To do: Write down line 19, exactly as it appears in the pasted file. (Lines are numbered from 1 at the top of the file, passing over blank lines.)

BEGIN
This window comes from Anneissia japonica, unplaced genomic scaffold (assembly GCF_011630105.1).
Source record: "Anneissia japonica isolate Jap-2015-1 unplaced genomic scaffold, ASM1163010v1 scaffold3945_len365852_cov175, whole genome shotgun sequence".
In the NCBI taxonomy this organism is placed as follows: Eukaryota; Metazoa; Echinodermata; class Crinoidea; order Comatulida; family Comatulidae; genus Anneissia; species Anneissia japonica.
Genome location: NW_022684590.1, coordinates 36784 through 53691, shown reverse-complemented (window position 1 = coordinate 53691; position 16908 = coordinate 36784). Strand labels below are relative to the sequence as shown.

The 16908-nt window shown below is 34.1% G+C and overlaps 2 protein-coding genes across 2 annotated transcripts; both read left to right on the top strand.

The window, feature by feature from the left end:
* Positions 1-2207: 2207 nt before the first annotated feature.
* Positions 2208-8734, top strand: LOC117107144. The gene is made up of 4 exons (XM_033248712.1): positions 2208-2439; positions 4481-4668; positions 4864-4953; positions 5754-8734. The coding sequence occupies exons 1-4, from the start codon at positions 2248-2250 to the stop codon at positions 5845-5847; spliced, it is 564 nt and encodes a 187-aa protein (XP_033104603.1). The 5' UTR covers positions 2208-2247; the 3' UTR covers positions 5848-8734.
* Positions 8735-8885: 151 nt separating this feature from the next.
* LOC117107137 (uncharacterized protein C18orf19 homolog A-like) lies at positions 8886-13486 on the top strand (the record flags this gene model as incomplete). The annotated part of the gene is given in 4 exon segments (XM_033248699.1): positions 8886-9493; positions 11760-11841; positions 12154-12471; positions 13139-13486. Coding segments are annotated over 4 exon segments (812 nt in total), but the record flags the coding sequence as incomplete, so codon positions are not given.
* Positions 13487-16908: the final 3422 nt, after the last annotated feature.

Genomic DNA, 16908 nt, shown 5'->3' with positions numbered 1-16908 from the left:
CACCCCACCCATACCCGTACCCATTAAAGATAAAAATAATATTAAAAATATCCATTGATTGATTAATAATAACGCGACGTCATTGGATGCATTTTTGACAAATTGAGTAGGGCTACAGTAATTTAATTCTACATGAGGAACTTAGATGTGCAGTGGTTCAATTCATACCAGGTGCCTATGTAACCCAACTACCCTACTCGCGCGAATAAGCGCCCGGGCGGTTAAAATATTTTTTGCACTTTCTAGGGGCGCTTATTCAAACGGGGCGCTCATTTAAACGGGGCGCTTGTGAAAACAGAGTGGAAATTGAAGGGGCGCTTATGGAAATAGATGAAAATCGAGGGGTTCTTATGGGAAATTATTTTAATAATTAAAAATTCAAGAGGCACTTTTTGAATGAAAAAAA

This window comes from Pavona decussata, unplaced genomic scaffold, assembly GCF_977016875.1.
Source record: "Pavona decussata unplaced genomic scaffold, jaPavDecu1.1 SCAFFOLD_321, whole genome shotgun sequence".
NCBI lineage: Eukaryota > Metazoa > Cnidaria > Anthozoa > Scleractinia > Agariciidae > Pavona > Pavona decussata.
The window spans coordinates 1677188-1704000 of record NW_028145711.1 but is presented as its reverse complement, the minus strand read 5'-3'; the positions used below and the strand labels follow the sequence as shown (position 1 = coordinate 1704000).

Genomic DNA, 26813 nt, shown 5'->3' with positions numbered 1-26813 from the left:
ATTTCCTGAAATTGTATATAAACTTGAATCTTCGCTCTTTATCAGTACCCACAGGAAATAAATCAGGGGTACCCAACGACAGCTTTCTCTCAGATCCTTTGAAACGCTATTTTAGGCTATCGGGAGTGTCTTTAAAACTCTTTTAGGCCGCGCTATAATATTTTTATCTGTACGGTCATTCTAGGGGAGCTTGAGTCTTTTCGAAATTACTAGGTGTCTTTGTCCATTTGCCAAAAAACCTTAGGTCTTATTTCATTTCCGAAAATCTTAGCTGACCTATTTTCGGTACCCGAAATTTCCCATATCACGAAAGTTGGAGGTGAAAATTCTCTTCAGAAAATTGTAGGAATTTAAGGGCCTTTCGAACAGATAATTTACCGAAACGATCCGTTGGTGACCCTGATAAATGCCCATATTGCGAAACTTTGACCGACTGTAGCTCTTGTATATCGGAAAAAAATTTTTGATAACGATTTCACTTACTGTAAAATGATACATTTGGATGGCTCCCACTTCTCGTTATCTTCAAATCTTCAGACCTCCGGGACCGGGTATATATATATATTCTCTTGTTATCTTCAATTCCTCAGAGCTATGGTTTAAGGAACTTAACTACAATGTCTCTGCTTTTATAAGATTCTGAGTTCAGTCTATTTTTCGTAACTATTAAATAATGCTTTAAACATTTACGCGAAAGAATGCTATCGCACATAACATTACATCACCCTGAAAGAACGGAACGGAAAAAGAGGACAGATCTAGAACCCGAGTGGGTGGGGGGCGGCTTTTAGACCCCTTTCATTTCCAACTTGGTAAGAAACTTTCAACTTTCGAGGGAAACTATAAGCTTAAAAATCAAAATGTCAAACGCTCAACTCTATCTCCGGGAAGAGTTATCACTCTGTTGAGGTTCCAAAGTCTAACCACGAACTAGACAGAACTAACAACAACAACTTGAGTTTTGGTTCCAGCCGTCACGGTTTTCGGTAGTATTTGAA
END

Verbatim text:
ATTTCCTGAAATTGTATATAAACTTGAATCTTCGCTCTTTATCAGTACCCACAGGAAATAAATCAGGGGTACCCAACGACAGCTTTCTCTCAGATCCTTTGAAACGCTATTTTAGGCTATCGGGAGTGTCTTTAAAACTCTTTTAGGCCGCGCTATAATATTTTTATCTGTACGGTCATTCTAGGGGAGCTTGAGTCTTTTCGAAATTACTAGGTGTCTTTGTCCATTTGCCAAAAAACCTTAGGTCTTATTTCATTTCCGAAAATCTTAGCTGACCTATTTTCGGTACCCGAAATTTCCCATATCACGAAAGTTGGAGGTGAAAATTCTCTTCAGAAAATTGTAGGAATTTAAGGGCCTTTCGAACAGATAATTTACCGAAACGATCCGTTGGTGACCCTGATAAATGCCCATATTGCGAAACTTTGACCGACTGTAGCTCTTGTATATCGGAAAAAAATTTTTGATAACGATTTCACTTACTGTAAAATGATACATTTGGATGGCTCCCACTTCTCGTTATCTTCAAATCTTCAGACCTCCGGGACCGGGTATATATATATATTCTCTTGTTATCTTCAATTCCTCAGAGCTATGGTTTAAGGAACTTAACTACAATGTCTCTGCTTTTATAAGATTCTGAGTTCAGTCTATTTTTCGTAACTATTAAATAATGCTTTAAACATTTACGCGAAAGAATGCTATCGCACATAACATTACATCACCCTGAAAGAACGGAACGGAAAAAGAGGACAGATCTAGAACCCGAGTGGGTGGGGGGCGGCTTTTAGACCCCTTTCATTTCCAACTTGGTAAGAAACTTTCAACTTTCGAGGGAAACTATAAGCTTAAAAATCAAAATGTCAAACGCTCAACTCTATCTCCGGGAAGAGTTATCACTCTGTTGAGGTTCCAAAGTCTAACCACGAACTAGACAGAACTAACAACAACAACTTGAGTTTTGGTTCCAGCCGTCACGGTTTTCGGTAGTATTTGAA